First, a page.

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J Vasc Interv Radiol. 2006 Mar;17(3):505-12.

The role of functional MR imaging in the assessment of tumor response after chemoembolization in patients with hepatocellular carcinoma.

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Russell H. Morgan Department of Radiology and Radiological Sciences, Division of Vascular and Interventional Radiology, Baltimore, MD 21287, USA.



To assess treatment response of hepatocellular carcinoma (HCC) after transarterial chemoembolization (TACE) with use of diffusion and dynamic contrast medium-enhanced magnetic resonance (MR) imaging.


MR imaging studies before and after TACE in 38 patients with HCC (33 male patients and five female patients) were evaluated. Diffusion and dynamic contrast medium-enhanced MR imaging was performed on a 1.5-T unit. The imaging protocol included T2-weighted fast spin-echo, breath-hold diffusion-weighted echoplanar, and breath-hold unenhanced and contrast medium-enhanced T1-weighted three-dimensional fat-saturation gradient-recalled echo imaging in the arterial and portal venous phases. Tumor size, percent enhancement, and apparent diffusion coefficient (ADC) values were recorded before and after treatment. Survival analysis was also performed.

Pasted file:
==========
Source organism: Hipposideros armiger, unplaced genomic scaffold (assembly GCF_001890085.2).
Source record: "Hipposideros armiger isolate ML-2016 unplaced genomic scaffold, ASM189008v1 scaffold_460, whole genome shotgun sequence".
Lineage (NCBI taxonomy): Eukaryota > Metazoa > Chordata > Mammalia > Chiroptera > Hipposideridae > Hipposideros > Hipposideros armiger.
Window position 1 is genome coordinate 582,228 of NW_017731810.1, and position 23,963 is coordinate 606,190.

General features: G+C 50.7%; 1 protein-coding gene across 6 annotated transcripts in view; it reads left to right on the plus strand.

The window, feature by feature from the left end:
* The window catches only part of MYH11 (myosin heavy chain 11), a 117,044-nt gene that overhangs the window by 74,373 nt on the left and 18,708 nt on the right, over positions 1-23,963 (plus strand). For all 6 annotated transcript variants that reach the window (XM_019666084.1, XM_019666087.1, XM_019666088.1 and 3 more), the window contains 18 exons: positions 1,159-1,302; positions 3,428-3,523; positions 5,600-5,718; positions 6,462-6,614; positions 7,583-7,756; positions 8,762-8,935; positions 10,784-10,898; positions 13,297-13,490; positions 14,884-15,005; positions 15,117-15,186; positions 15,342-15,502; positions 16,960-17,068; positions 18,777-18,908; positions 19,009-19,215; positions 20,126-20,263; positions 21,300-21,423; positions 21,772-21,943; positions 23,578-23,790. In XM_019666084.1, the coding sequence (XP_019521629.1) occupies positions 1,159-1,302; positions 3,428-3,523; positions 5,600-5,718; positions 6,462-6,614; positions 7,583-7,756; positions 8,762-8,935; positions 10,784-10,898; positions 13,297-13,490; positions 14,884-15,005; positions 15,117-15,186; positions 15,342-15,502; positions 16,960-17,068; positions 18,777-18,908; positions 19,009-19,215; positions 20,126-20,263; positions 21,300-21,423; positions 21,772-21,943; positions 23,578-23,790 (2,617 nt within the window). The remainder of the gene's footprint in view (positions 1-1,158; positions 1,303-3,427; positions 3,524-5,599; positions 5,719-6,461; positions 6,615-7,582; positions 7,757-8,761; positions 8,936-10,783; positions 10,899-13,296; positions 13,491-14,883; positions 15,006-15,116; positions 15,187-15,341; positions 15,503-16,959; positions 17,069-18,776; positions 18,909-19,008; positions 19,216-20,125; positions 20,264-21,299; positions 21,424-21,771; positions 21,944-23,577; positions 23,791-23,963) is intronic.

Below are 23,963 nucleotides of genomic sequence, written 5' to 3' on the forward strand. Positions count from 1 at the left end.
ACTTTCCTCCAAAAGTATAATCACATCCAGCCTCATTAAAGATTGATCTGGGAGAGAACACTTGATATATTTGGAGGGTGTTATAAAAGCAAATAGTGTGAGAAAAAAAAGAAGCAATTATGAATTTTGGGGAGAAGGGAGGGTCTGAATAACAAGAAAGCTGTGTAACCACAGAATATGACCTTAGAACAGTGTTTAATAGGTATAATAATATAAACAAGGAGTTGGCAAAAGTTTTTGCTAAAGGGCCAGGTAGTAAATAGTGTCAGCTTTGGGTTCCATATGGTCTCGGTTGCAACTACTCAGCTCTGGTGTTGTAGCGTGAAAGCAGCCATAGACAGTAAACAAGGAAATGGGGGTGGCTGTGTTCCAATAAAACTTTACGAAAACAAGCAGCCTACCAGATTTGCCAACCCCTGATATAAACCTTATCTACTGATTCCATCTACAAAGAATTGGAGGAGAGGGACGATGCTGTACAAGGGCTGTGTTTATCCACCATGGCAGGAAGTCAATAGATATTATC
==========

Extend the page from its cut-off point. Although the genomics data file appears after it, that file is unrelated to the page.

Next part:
The study included 38 lesions with a mean diameter of 8.0 cm. Mean reduction in tumor diameter was 8 mm after treatment (t test; P = .0005), which did not fulfill Response Evaluation Criteria in Solid Tumors for complete or partial response. Reduction in tumor enhancement in the arterial (30%) and venous (47%) phases was statistically significant (signed-rank test; P = .0003 and P < 0.00005, respectively). Tumor ADC value increased from 0.0015 mm(2)/sec to 0.0018 mm(2)/sec after treatment (t test; P = .026), whereas the ADC values for the liver, spleen, and muscle remained unchanged. Median patient survival was 19 months.


After TACE, tumors demonstrated decreased size and enhancement with increases in ADC values. In this cohort, diffusion and dynamic contrast medium-enhanced MR imaging parameters were significantly altered after TACE, and these could be useful tools in the assessment of tumor response.

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